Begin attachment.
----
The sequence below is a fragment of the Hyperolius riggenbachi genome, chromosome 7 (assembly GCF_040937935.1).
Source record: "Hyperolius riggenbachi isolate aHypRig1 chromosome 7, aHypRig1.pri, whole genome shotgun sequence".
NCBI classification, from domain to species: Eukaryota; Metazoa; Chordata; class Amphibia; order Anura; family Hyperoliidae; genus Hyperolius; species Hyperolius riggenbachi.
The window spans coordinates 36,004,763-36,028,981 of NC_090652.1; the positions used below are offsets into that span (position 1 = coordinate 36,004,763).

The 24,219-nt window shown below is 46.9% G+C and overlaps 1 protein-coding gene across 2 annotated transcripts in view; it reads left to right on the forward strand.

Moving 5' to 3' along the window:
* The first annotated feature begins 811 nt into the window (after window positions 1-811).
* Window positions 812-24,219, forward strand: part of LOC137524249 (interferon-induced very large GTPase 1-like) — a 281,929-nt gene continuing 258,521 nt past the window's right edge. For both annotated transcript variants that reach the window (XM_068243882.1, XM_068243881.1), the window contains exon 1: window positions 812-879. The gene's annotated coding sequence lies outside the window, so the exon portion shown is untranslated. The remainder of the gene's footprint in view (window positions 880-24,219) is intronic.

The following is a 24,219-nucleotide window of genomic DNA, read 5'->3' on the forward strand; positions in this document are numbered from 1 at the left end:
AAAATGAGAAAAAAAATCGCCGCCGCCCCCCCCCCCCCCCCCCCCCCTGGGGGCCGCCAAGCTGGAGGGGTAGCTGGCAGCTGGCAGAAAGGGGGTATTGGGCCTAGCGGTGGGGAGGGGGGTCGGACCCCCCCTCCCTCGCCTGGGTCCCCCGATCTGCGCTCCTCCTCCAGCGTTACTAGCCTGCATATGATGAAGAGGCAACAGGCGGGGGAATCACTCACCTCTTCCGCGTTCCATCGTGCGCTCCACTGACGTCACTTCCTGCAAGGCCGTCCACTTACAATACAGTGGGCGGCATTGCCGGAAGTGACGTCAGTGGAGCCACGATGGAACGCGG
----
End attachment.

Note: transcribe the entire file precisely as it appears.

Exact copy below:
The sequence below is a fragment of the Hyperolius riggenbachi genome, chromosome 7 (assembly GCF_040937935.1).
Source record: "Hyperolius riggenbachi isolate aHypRig1 chromosome 7, aHypRig1.pri, whole genome shotgun sequence".
NCBI classification, from domain to species: Eukaryota; Metazoa; Chordata; class Amphibia; order Anura; family Hyperoliidae; genus Hyperolius; species Hyperolius riggenbachi.
The window spans coordinates 36,004,763-36,028,981 of NC_090652.1; the positions used below are offsets into that span (position 1 = coordinate 36,004,763).

The 24,219-nt window shown below is 46.9% G+C and overlaps 1 protein-coding gene across 2 annotated transcripts in view; it reads left to right on the forward strand.

Moving 5' to 3' along the window:
* The first annotated feature begins 811 nt into the window (after window positions 1-811).
* Window positions 812-24,219, forward strand: part of LOC137524249 (interferon-induced very large GTPase 1-like) — a 281,929-nt gene continuing 258,521 nt past the window's right edge. For both annotated transcript variants that reach the window (XM_068243882.1, XM_068243881.1), the window contains exon 1: window positions 812-879. The gene's annotated coding sequence lies outside the window, so the exon portion shown is untranslated. The remainder of the gene's footprint in view (window positions 880-24,219) is intronic.

The following is a 24,219-nucleotide window of genomic DNA, read 5'->3' on the forward strand; positions in this document are numbered from 1 at the left end:
AAAATGAGAAAAAAAATCGCCGCCGCCCCCCCCCCCCCCCCCCCCCCTGGGGGCCGCCAAGCTGGAGGGGTAGCTGGCAGCTGGCAGAAAGGGGGTATTGGGCCTAGCGGTGGGGAGGGGGGTCGGACCCCCCCTCCCTCGCCTGGGTCCCCCGATCTGCGCTCCTCCTCCAGCGTTACTAGCCTGCATATGATGAAGAGGCAACAGGCGGGGGAATCACTCACCTCTTCCGCGTTCCATCGTGCGCTCCACTGACGTCACTTCCTGCAAGGCCGTCCACTTACAATACAGTGGGCGGCATTGCCGGAAGTGACGTCAGTGGAGCCACGATGGAACGCGG